The next part of my journey, The Clyde Walkway, is a part of my journey I really did not enjoy. The droning sound of the motorway traffic still makes me shudder every time I think back to it. However, as soon as I hit the Annandale Way I truly began to enjoy my journey. Although the scenery is not as dramatic as that of the Scottish Highlands, it is special in its own right. The view of rolling hills, wind farms and green as far as the eye can see is something I will always remember. By this point my feet had begun to toughen up, although the blisters were still painful to walk on.
Day 11 and I’m walking from Craigielands to Kirk Loch. I had already run out of water and was in a bit of a bad way when I followed the trail through a simple cow field. I’d had my share of cow confrontations on the trip and so from experience I knew that the animals tended to steer clear of me, but this was not the case today. The herd began to make an awful racket and walk slowly towards me, then almost like something out of a movie they separated to reveal one huge cow with what looked to be a ring through its nose. Next thing I knew my legs were running and the bull was chasing, I have never run so fast and never been so scared in my entire life. As I dived over the field gate I started laughing uncontrollably, picked myself up, told myself to be more vigilant and continued along the trail.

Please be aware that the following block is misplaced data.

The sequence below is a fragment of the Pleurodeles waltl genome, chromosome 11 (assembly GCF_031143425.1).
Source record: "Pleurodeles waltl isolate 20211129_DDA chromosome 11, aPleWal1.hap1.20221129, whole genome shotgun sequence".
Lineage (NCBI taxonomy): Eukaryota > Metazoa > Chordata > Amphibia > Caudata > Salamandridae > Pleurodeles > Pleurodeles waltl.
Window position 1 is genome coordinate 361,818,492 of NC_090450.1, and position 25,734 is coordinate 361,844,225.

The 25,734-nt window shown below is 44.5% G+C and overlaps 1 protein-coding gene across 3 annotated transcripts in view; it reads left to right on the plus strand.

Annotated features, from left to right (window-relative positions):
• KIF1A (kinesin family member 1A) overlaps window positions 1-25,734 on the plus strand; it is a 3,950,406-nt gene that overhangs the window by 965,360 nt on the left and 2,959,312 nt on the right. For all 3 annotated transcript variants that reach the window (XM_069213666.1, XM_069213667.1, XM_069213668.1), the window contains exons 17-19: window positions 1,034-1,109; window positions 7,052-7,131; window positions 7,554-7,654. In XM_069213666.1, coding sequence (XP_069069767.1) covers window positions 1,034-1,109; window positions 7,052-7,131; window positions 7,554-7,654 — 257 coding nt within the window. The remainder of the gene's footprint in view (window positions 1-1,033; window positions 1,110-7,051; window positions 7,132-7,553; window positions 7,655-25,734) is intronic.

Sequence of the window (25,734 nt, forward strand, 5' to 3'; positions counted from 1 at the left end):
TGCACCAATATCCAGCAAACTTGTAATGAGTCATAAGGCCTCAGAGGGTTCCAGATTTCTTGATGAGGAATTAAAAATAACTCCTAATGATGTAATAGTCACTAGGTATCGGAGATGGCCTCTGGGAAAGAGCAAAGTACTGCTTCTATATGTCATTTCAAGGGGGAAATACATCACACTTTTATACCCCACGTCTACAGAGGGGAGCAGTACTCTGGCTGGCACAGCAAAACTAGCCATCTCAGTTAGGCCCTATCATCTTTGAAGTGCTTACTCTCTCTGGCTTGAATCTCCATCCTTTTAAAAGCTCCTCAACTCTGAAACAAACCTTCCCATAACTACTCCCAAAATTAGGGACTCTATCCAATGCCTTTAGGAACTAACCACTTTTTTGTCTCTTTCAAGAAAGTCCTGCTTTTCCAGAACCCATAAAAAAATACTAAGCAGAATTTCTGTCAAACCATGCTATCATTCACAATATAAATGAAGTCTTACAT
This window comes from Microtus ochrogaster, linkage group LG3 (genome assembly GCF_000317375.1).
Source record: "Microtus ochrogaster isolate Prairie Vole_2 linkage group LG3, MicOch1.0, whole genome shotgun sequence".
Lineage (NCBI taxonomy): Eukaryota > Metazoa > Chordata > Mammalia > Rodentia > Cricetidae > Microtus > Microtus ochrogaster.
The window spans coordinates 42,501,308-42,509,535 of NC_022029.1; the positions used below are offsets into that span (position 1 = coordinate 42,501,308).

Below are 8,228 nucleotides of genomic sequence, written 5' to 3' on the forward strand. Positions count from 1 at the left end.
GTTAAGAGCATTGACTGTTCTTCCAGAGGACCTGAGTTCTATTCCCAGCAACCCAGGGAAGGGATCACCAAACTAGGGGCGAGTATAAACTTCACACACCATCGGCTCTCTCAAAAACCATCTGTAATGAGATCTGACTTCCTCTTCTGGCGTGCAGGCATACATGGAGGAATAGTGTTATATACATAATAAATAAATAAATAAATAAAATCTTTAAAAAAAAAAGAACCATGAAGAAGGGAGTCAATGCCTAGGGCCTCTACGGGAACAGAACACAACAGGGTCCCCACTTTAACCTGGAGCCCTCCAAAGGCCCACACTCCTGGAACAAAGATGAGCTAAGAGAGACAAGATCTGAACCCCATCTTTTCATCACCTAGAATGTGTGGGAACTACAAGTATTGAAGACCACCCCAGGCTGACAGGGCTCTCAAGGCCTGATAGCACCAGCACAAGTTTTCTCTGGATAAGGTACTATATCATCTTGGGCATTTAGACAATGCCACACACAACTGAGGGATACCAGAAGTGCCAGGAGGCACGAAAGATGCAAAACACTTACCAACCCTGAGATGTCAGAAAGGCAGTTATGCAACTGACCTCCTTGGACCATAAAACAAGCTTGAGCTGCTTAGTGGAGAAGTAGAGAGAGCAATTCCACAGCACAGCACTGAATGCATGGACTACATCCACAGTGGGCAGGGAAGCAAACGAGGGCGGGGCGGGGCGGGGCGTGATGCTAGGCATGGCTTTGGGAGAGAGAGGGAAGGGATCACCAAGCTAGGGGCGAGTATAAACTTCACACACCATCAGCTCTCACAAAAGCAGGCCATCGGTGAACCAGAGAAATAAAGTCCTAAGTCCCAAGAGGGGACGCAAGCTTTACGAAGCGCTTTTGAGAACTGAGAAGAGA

Cut to the Cumbrian Way on Day 13 and I am back where I started this tale, at Skiddaw House in the Northern part of the Lake District feeling like luxury just landed at my feet. The ‘Loneliest House in Britain’ is situated roughly 5 miles north of Keswick and stands proudly amongst a conifer tree boundary at 407 metres, making it the highest bunkhouse in Britain. Walking through the door you're instantly greeted by the warmth of a crackling fire and delicious date and chocolate flapjacks. The stone floor is cold against blistered feet, yet it felt soothing and half helped coax them back to some kind of normality. The warm log fire cracked and spewed beautiful warmth throughout the empty building. After an incredibly good nights sleep the songbirds woke me at 5am and the sun peeked through the window lighting up the 6-bunk room that I had all to myself. Day 14, and I left the warm comforts of the bunkhouse to continue my journey.